The North Carolina attorney general, Roy Cooper, was dismissive of the Utah case. "In the hope that one would finally stick, Utah has continued to fling every possible legal theory against the wall," Cooper said. "So far, they've all slid to the floor and we believe the U.S. Supreme Court will not allow this theory to hold up either."
The case is Utah v. Evans, No. 01-714.
Separately, the Supreme Court yesterday ruled that states seeking to confine a convicted sexual predator for psychiatric treatment after his prison sentence must show that the offender has "serious difficulty" controlling his impulses to commit sex crimes.
The 7-2 decision rolled back a ruling by the Kansas state supreme court, which had held that such confinement would violate an offender's constitutional rights unless the state could prove that he "cannot" control himself because of a mental disorder.
"An absolutist approach is unworkable," Justice Stephen G. Breyer wrote for the court majority. Under the high court's 1997 decision that generally upheld Kansas's Sexually Violent Predator Act, Breyer wrote, "[i]t is enough to say that there must be proof of serious difficulty in controlling behavior."
However, the court also rejected Kansas's claim that it did not have to show any degree of lack of control by the offender, leaving juries and lower courts in the 19 states, including Maryland, that have sexual predator laws like Kansas's to sort out the practical effect of yesterday's ruling.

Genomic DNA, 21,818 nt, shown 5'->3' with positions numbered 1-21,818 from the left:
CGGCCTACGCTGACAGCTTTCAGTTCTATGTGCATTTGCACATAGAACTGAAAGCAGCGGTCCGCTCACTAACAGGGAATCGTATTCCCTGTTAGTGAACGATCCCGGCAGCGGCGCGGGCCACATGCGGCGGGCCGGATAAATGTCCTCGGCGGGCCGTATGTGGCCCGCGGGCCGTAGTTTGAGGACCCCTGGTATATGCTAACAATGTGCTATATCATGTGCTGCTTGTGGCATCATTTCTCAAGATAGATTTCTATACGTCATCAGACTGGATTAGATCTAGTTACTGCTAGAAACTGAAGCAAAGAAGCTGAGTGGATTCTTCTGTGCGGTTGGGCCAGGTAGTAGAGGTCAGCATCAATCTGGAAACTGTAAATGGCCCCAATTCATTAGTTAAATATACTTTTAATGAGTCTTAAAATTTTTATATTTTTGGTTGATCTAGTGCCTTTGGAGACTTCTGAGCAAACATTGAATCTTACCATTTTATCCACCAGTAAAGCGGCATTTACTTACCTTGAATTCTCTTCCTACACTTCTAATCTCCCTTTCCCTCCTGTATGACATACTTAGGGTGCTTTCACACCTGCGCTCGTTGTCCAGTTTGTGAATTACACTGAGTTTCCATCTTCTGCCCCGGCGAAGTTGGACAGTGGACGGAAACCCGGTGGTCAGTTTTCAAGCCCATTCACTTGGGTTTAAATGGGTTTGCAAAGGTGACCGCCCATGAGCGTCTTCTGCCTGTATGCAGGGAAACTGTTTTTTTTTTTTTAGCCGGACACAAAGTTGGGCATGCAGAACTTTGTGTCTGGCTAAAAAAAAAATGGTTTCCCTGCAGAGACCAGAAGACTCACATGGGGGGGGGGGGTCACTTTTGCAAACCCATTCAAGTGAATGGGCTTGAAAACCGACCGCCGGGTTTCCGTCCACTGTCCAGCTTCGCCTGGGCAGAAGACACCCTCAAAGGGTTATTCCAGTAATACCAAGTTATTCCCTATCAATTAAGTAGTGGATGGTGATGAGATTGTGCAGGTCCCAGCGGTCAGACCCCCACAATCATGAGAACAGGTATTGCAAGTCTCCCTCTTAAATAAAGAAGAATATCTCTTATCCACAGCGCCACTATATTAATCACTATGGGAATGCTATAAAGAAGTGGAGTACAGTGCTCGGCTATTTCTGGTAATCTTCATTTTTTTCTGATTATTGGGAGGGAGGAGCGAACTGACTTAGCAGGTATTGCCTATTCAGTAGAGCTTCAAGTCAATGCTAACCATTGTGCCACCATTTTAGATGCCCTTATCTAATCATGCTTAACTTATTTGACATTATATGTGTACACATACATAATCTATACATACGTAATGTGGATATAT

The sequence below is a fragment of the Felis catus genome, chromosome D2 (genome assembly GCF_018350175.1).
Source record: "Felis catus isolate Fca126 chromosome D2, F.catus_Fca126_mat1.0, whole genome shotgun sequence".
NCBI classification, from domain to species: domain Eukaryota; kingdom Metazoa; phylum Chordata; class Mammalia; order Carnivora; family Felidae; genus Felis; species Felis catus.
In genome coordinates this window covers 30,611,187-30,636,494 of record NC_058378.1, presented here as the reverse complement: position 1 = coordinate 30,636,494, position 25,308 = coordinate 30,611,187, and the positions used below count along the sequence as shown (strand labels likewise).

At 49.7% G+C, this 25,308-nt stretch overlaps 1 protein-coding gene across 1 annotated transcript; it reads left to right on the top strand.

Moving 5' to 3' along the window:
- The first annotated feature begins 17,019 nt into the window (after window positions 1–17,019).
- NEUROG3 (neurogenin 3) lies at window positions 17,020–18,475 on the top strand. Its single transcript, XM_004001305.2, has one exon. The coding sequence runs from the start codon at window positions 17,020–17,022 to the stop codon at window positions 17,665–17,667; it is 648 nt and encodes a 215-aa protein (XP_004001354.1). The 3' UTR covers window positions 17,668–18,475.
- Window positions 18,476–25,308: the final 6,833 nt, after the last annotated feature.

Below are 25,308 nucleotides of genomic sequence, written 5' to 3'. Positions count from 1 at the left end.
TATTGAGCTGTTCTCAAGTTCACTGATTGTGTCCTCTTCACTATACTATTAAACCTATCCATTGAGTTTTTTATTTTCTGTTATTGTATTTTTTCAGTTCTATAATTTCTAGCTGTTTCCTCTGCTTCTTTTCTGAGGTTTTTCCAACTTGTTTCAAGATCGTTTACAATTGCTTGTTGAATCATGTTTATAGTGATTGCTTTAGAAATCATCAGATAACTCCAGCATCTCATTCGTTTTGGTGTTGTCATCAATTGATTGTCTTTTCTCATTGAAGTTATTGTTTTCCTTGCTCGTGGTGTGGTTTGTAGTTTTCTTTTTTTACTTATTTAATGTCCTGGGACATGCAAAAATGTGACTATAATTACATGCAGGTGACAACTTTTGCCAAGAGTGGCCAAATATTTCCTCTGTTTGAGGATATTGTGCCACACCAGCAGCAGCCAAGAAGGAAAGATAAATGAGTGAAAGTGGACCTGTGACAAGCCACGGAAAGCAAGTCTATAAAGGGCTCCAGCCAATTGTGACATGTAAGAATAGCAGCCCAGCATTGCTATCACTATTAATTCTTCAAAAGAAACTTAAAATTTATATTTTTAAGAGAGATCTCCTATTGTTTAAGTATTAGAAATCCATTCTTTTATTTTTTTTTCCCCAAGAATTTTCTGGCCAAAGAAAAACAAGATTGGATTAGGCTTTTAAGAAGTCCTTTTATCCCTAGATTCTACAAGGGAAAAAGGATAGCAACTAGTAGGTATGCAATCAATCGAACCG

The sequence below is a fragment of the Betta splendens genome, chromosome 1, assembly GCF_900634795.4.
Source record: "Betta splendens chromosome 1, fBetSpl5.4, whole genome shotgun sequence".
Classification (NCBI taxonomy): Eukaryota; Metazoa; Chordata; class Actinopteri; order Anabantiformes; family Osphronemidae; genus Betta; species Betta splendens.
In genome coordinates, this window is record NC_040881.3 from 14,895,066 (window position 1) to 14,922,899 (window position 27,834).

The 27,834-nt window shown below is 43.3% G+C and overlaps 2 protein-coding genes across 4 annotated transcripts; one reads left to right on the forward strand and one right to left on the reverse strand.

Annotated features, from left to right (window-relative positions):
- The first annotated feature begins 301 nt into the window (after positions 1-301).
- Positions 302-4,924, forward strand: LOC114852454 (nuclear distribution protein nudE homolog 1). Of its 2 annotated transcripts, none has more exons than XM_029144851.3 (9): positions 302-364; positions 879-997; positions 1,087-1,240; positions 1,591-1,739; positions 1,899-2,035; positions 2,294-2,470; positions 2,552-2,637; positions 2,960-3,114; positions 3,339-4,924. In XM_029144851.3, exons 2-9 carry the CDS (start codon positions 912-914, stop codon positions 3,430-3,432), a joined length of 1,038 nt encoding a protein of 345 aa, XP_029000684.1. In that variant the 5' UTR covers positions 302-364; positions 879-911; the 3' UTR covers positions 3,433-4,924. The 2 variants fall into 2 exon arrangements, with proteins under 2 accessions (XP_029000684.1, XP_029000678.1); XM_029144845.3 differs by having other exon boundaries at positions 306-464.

In dissent, Justice Antonin Scalia, joined by Justice Clarence Thomas, accused the court of "gutting" its 1997 ruling. The court, Scalia wrote, "gives trial courts . . . not a clue as to how they are supposed to charge the jury!"
The case is Kansas v. Crane, No. 00-957.>
The Supreme Court agreed Tuesday to consider whether census takers may estimate the size of one household based on that of its neighbors, an inexact technique critics say flouts the Constitution's requirement for an ``actual enumeration.''
The household estimation method is used as a last resort when census workers repeatedly fail to find anyone home.
The court will hear an appeal from Utah, which claims that methods used in the 2000 census robbed the state of one of its congressional seats. The court also wants both sides to give their views on whether the Supreme Court has jurisdiction over the case.
If the justices conclude that they do not have jurisdiction, the decision of a lower court against Utah would stand.